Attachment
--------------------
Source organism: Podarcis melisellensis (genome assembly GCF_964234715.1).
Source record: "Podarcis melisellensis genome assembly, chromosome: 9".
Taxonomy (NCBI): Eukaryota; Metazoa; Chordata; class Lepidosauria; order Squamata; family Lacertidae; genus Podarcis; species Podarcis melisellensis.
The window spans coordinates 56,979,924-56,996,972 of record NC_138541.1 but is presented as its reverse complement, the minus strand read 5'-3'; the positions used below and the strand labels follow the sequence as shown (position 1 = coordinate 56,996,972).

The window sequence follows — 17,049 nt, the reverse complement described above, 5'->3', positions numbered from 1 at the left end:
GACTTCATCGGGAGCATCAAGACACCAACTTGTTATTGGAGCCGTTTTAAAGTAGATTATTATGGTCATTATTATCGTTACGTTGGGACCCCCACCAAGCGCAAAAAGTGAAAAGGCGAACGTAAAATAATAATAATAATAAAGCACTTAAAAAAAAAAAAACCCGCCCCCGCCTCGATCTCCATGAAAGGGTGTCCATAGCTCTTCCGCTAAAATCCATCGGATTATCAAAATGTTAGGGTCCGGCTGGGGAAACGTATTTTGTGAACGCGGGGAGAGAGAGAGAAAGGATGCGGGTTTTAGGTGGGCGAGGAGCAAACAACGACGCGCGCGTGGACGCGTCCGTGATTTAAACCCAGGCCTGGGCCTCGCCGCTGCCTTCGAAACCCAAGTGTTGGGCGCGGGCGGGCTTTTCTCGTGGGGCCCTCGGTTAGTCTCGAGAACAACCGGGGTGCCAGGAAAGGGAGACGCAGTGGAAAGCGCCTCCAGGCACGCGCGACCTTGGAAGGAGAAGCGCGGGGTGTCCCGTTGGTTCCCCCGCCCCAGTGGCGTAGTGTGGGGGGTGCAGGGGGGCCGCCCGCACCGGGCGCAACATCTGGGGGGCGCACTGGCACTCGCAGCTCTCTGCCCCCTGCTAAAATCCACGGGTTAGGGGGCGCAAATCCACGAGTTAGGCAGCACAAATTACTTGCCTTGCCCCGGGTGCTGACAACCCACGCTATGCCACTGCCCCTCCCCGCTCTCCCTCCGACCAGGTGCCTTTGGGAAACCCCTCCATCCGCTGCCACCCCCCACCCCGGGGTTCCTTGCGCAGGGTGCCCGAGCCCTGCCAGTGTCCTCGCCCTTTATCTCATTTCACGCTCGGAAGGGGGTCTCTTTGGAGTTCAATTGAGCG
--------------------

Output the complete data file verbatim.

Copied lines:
Source organism: Podarcis melisellensis (genome assembly GCF_964234715.1).
Source record: "Podarcis melisellensis genome assembly, chromosome: 9".
Taxonomy (NCBI): Eukaryota; Metazoa; Chordata; class Lepidosauria; order Squamata; family Lacertidae; genus Podarcis; species Podarcis melisellensis.
The window spans coordinates 56,979,924-56,996,972 of record NC_138541.1 but is presented as its reverse complement, the minus strand read 5'-3'; the positions used below and the strand labels follow the sequence as shown (position 1 = coordinate 56,996,972).

The window sequence follows — 17,049 nt, the reverse complement described above, 5'->3', positions numbered from 1 at the left end:
GACTTCATCGGGAGCATCAAGACACCAACTTGTTATTGGAGCCGTTTTAAAGTAGATTATTATGGTCATTATTATCGTTACGTTGGGACCCCCACCAAGCGCAAAAAGTGAAAAGGCGAACGTAAAATAATAATAATAATAAAGCACTTAAAAAAAAAAAAACCCGCCCCCGCCTCGATCTCCATGAAAGGGTGTCCATAGCTCTTCCGCTAAAATCCATCGGATTATCAAAATGTTAGGGTCCGGCTGGGGAAACGTATTTTGTGAACGCGGGGAGAGAGAGAGAAAGGATGCGGGTTTTAGGTGGGCGAGGAGCAAACAACGACGCGCGCGTGGACGCGTCCGTGATTTAAACCCAGGCCTGGGCCTCGCCGCTGCCTTCGAAACCCAAGTGTTGGGCGCGGGCGGGCTTTTCTCGTGGGGCCCTCGGTTAGTCTCGAGAACAACCGGGGTGCCAGGAAAGGGAGACGCAGTGGAAAGCGCCTCCAGGCACGCGCGACCTTGGAAGGAGAAGCGCGGGGTGTCCCGTTGGTTCCCCCGCCCCAGTGGCGTAGTGTGGGGGGTGCAGGGGGGCCGCCCGCACCGGGCGCAACATCTGGGGGGCGCACTGGCACTCGCAGCTCTCTGCCCCCTGCTAAAATCCACGGGTTAGGGGGCGCAAATCCACGAGTTAGGCAGCACAAATTACTTGCCTTGCCCCGGGTGCTGACAACCCACGCTATGCCACTGCCCCTCCCCGCTCTCCCTCCGACCAGGTGCCTTTGGGAAACCCCTCCATCCGCTGCCACCCCCCACCCCGGGGTTCCTTGCGCAGGGTGCCCGAGCCCTGCCAGTGTCCTCGCCCTTTATCTCATTTCACGCTCGGAAGGGGGTCTCTTTGGAGTTCAATTGAGCG